CHARLES STANHOPE
1 year ago

Is today’s Censor from Scotland may I ask?

CHARLES STANHOPE
CHARLES STANHOPE
1 year ago

Is today’s Censor from Scotland may I ask?

Dougie Undersub
Dougie Undersub
1 year ago

The SNP needs an external foe with which to distract the electorate from dwelling on its own incompetence. Once Westminster can no longer be blamed for everything (although I suspect the shadow will survive for as least as long as Mrs T’s has), the monarchy will make a good replacement distraction.

Dougie Undersub
Dougie Undersub
1 year ago

The SNP needs an external foe with which to distract the electorate from dwelling on its own incompetence. Once Westminster can no longer be blamed for everything (although I suspect the shadow will survive for as least as long as Mrs T’s has), the monarchy will make a good replacement distraction.

Brendan O'Leary
Brendan O'Leary
1 year ago

I haven’t detected any hostility to Charles in Scotland. Most folk either don’t care or think he’s doing OK as king, better than expected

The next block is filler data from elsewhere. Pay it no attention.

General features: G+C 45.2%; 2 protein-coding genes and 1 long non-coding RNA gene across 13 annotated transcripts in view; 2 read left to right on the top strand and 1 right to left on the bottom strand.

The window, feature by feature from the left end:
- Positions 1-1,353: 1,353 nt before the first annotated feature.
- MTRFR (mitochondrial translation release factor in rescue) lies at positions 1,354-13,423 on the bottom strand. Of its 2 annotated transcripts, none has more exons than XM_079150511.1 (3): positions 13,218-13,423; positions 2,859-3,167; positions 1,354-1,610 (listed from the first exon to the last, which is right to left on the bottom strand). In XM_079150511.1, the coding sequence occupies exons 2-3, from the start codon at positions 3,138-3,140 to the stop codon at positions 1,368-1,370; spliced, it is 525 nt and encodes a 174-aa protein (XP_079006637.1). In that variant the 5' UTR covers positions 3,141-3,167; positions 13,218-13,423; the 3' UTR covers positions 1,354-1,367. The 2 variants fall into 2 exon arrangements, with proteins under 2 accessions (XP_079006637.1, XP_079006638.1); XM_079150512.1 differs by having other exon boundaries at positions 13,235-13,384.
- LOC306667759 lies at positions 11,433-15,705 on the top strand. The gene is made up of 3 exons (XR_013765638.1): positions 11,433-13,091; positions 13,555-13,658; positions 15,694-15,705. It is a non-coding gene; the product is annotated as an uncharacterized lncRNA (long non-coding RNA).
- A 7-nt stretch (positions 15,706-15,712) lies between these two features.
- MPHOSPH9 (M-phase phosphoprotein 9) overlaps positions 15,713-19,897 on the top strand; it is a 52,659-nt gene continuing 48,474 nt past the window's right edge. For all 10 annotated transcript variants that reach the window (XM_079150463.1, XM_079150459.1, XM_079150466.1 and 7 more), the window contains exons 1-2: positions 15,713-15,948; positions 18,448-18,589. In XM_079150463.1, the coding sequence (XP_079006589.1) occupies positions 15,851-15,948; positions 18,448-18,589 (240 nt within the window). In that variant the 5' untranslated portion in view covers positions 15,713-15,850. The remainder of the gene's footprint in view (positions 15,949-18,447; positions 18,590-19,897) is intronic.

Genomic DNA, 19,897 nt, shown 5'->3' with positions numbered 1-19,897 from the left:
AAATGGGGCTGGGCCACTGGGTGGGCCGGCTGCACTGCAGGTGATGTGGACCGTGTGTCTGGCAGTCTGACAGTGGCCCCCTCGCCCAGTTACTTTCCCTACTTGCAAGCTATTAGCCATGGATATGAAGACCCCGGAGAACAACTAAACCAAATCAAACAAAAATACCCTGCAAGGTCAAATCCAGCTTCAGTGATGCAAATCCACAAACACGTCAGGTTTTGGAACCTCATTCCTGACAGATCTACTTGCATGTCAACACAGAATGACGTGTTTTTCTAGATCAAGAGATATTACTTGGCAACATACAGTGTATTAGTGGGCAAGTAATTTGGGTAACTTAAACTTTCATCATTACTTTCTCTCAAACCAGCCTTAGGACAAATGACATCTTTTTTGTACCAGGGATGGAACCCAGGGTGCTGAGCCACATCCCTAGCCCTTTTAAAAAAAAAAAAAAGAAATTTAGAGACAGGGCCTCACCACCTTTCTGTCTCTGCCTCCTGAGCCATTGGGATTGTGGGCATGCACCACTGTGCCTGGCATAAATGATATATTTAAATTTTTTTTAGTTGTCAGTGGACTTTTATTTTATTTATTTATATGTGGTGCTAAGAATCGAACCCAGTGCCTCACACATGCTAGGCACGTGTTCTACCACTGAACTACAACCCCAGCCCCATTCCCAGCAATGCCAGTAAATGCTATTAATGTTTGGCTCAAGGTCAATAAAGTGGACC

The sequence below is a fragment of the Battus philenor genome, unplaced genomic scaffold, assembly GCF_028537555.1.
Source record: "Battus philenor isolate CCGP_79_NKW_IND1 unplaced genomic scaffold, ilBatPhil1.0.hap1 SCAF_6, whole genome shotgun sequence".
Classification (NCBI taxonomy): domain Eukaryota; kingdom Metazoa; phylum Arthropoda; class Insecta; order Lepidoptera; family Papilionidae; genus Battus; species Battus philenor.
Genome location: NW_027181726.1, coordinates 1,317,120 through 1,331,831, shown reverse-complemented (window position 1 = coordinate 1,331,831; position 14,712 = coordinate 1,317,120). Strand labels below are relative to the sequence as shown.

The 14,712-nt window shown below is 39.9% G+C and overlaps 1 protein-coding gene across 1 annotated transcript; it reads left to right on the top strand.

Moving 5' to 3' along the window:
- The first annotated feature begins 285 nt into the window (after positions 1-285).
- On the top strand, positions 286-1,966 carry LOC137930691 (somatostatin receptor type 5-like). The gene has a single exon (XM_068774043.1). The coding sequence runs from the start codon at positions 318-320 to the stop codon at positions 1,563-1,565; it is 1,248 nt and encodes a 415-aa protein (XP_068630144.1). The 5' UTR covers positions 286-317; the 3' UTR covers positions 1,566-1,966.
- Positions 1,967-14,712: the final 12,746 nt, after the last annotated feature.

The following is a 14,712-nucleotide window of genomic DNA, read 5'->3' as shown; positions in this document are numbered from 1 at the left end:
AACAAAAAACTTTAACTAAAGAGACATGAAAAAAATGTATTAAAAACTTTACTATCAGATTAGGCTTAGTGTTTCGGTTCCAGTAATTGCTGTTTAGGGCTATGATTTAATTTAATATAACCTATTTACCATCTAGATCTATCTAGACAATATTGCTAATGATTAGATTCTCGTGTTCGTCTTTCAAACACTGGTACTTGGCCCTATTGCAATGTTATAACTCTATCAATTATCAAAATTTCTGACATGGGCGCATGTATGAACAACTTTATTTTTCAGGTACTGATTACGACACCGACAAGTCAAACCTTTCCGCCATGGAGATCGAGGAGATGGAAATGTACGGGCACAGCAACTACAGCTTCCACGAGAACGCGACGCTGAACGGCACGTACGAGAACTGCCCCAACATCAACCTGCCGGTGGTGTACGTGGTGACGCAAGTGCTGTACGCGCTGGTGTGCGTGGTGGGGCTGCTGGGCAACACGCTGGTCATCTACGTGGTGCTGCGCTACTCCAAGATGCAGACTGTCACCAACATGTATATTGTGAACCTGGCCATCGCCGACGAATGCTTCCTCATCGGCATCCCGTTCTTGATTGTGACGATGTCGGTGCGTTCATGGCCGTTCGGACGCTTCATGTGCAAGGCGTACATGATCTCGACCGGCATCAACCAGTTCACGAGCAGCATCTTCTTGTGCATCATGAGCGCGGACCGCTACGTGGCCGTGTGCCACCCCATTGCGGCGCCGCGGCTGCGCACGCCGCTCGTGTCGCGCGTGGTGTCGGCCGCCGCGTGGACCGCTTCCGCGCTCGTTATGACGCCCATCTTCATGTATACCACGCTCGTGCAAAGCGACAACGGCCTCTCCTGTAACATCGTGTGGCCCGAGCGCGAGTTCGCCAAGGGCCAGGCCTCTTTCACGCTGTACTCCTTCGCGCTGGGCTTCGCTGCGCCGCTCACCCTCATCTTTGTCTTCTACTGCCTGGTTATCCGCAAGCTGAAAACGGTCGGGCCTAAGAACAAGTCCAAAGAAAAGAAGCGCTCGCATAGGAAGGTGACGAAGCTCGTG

Brendan O'Leary
Brendan O'Leary
1 year ago

I haven’t detected any hostility to Charles in Scotland. Most folk either don’t care or think he’s doing OK as king, better than expected

CHARLES STANHOPE
CHARLES STANHOPE
1 year ago

The caption photograph says it all!
Both Philip and Charles with knives in their socks! They should both have been charged with ‘carrying a deadly weapon’.

No wonder the Scotch young are disillusioned!
All this pseudo Gaelic ‘Braveheart’ tosh is quite ridiculous, and even worse than the equally laughable Kerrygold Republic.

Steve Murray
Steve Murray
1 year ago

I’m sure someone could come up with a suitable caption for the display of royal mirth.